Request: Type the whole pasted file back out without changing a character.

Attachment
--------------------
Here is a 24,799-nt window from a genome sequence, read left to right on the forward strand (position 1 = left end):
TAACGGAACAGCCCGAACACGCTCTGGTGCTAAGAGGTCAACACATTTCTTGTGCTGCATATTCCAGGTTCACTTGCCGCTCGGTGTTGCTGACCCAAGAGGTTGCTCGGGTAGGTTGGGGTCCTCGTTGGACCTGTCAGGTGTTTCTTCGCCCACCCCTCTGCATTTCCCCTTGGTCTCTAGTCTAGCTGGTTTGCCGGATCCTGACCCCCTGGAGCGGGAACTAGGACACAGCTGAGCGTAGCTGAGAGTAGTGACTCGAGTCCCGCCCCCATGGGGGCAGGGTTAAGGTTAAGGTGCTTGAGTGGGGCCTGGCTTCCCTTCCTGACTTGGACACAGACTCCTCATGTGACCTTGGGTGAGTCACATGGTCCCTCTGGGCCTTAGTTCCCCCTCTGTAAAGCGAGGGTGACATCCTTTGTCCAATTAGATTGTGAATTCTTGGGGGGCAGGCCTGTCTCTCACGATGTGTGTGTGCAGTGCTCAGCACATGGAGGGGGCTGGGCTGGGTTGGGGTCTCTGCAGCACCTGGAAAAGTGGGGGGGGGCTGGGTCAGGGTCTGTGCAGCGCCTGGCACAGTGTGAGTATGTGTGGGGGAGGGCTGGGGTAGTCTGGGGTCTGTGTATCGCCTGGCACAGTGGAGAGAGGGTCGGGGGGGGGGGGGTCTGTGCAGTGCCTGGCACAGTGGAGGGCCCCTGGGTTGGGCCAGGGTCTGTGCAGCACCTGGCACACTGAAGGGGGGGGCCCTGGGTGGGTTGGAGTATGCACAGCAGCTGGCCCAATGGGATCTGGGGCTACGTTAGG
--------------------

Here is a 24,799-nt window from a genome sequence, read left to right on the forward strand (position 1 = left end):
TAACGGAACAGCCCGAACACGCTCTGGTGCTAAGAGGTCAACACATTTCTTGTGCTGCATATTCCAGGTTCACTTGCCGCTCGGTGTTGCTGACCCAAGAGGTTGCTCGGGTAGGTTGGGGTCCTCGTTGGACCTGTCAGGTGTTTCTTCGCCCACCCCTCTGCATTTCCCCTTGGTCTCTAGTCTAGCTGGTTTGCCGGATCCTGACCCCCTGGAGCGGGAACTAGGACACAGCTGAGCGTAGCTGAGAGTAGTGACTCGAGTCCCGCCCCCATGGGGGCAGGGTTAAGGTTAAGGTGCTTGAGTGGGGCCTGGCTTCCCTTCCTGACTTGGACACAGACTCCTCATGTGACCTTGGGTGAGTCACATGGTCCCTCTGGGCCTTAGTTCCCCCTCTGTAAAGCGAGGGTGACATCCTTTGTCCAATTAGATTGTGAATTCTTGGGGGGCAGGCCTGTCTCTCACGATGTGTGTGTGCAGTGCTCAGCACATGGAGGGGGCTGGGCTGGGTTGGGGTCTCTGCAGCACCTGGAAAAGTGGGGGGGGGCTGGGTCAGGGTCTGTGCAGCGCCTGGCACAGTGTGAGTATGTGTGGGGGAGGGCTGGGGTAGTCTGGGGTCTGTGTATCGCCTGGCACAGTGGAGAGAGGGTCGGGGGGGGGGGGGTCTGTGCAGTGCCTGGCACAGTGGAGGGCCCCTGGGTTGGGCCAGGGTCTGTGCAGCACCTGGCACACTGAAGGGGGGGGCCCTGGGTGGGTTGGAGTATGCACAGCAGCTGGCCCAATGGGATCTGGGGCTACGTTAGG